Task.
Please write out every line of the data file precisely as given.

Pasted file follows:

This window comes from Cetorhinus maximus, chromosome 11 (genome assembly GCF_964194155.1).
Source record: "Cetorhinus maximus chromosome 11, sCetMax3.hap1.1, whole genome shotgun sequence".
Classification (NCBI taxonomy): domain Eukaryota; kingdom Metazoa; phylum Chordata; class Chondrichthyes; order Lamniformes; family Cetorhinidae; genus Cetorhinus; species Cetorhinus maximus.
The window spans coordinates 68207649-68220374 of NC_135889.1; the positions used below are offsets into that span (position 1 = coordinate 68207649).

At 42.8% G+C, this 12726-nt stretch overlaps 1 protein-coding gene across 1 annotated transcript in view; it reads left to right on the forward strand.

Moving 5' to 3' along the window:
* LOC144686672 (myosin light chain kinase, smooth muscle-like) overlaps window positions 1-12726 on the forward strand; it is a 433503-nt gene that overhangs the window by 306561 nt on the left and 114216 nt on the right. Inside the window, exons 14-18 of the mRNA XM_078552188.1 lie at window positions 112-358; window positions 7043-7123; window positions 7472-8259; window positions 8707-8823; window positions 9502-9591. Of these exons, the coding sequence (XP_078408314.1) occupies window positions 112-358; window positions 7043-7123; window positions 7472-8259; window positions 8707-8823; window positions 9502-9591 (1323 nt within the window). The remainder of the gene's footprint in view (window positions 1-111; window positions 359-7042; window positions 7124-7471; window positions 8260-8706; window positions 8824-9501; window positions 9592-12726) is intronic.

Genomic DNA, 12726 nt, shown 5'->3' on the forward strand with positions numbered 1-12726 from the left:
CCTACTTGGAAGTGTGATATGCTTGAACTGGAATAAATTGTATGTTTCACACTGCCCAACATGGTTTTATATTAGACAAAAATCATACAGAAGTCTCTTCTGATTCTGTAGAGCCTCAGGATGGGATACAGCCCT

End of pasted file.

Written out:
This window comes from Cetorhinus maximus, chromosome 11 (genome assembly GCF_964194155.1).
Source record: "Cetorhinus maximus chromosome 11, sCetMax3.hap1.1, whole genome shotgun sequence".
Classification (NCBI taxonomy): domain Eukaryota; kingdom Metazoa; phylum Chordata; class Chondrichthyes; order Lamniformes; family Cetorhinidae; genus Cetorhinus; species Cetorhinus maximus.
The window spans coordinates 68207649-68220374 of NC_135889.1; the positions used below are offsets into that span (position 1 = coordinate 68207649).

At 42.8% G+C, this 12726-nt stretch overlaps 1 protein-coding gene across 1 annotated transcript in view; it reads left to right on the forward strand.

Moving 5' to 3' along the window:
* LOC144686672 (myosin light chain kinase, smooth muscle-like) overlaps window positions 1-12726 on the forward strand; it is a 433503-nt gene that overhangs the window by 306561 nt on the left and 114216 nt on the right. Inside the window, exons 14-18 of the mRNA XM_078552188.1 lie at window positions 112-358; window positions 7043-7123; window positions 7472-8259; window positions 8707-8823; window positions 9502-9591. Of these exons, the coding sequence (XP_078408314.1) occupies window positions 112-358; window positions 7043-7123; window positions 7472-8259; window positions 8707-8823; window positions 9502-9591 (1323 nt within the window). The remainder of the gene's footprint in view (window positions 1-111; window positions 359-7042; window positions 7124-7471; window positions 8260-8706; window positions 8824-9501; window positions 9592-12726) is intronic.

Genomic DNA, 12726 nt, shown 5'->3' on the forward strand with positions numbered 1-12726 from the left:
CCTACTTGGAAGTGTGATATGCTTGAACTGGAATAAATTGTATGTTTCACACTGCCCAACATGGTTTTATATTAGACAAAAATCATACAGAAGTCTCTTCTGATTCTGTAGAGCCTCAGGATGGGATACAGCCCT